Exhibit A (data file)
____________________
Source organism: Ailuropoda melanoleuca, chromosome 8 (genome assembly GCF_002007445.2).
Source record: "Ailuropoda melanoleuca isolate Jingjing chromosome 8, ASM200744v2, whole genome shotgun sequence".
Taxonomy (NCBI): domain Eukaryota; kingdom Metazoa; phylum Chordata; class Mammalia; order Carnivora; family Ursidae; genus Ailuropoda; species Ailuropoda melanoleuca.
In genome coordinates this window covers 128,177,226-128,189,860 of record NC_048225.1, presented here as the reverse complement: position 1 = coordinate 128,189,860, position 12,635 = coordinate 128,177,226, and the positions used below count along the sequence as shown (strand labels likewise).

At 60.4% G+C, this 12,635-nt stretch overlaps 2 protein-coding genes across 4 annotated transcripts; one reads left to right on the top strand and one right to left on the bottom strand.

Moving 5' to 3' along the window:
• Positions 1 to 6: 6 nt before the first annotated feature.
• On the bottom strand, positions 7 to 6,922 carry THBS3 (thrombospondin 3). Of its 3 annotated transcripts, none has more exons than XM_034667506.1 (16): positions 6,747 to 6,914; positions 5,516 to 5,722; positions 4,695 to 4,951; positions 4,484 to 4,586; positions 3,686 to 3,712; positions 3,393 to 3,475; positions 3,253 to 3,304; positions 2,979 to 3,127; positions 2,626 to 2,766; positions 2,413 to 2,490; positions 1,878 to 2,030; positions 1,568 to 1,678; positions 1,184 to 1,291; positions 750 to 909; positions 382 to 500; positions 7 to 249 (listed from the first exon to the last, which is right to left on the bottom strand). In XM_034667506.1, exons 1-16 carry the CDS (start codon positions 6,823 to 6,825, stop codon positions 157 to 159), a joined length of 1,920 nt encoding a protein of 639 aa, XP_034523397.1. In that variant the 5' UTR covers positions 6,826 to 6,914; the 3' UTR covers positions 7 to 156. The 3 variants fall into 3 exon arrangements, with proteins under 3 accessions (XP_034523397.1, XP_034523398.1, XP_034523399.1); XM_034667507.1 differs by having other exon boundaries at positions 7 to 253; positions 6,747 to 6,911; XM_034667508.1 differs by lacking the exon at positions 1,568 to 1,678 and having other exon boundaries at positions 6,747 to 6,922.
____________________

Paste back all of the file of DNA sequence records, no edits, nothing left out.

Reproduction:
Source organism: Ailuropoda melanoleuca, chromosome 8 (genome assembly GCF_002007445.2).
Source record: "Ailuropoda melanoleuca isolate Jingjing chromosome 8, ASM200744v2, whole genome shotgun sequence".
Taxonomy (NCBI): domain Eukaryota; kingdom Metazoa; phylum Chordata; class Mammalia; order Carnivora; family Ursidae; genus Ailuropoda; species Ailuropoda melanoleuca.
In genome coordinates this window covers 128,177,226-128,189,860 of record NC_048225.1, presented here as the reverse complement: position 1 = coordinate 128,189,860, position 12,635 = coordinate 128,177,226, and the positions used below count along the sequence as shown (strand labels likewise).

At 60.4% G+C, this 12,635-nt stretch overlaps 2 protein-coding genes across 4 annotated transcripts; one reads left to right on the top strand and one right to left on the bottom strand.

Moving 5' to 3' along the window:
• Positions 1 to 6: 6 nt before the first annotated feature.
• On the bottom strand, positions 7 to 6,922 carry THBS3 (thrombospondin 3). Of its 3 annotated transcripts, none has more exons than XM_034667506.1 (16): positions 6,747 to 6,914; positions 5,516 to 5,722; positions 4,695 to 4,951; positions 4,484 to 4,586; positions 3,686 to 3,712; positions 3,393 to 3,475; positions 3,253 to 3,304; positions 2,979 to 3,127; positions 2,626 to 2,766; positions 2,413 to 2,490; positions 1,878 to 2,030; positions 1,568 to 1,678; positions 1,184 to 1,291; positions 750 to 909; positions 382 to 500; positions 7 to 249 (listed from the first exon to the last, which is right to left on the bottom strand). In XM_034667506.1, exons 1-16 carry the CDS (start codon positions 6,823 to 6,825, stop codon positions 157 to 159), a joined length of 1,920 nt encoding a protein of 639 aa, XP_034523397.1. In that variant the 5' UTR covers positions 6,826 to 6,914; the 3' UTR covers positions 7 to 156. The 3 variants fall into 3 exon arrangements, with proteins under 3 accessions (XP_034523397.1, XP_034523398.1, XP_034523399.1); XM_034667507.1 differs by having other exon boundaries at positions 7 to 253; positions 6,747 to 6,911; XM_034667508.1 differs by lacking the exon at positions 1,568 to 1,678 and having other exon boundaries at positions 6,747 to 6,922.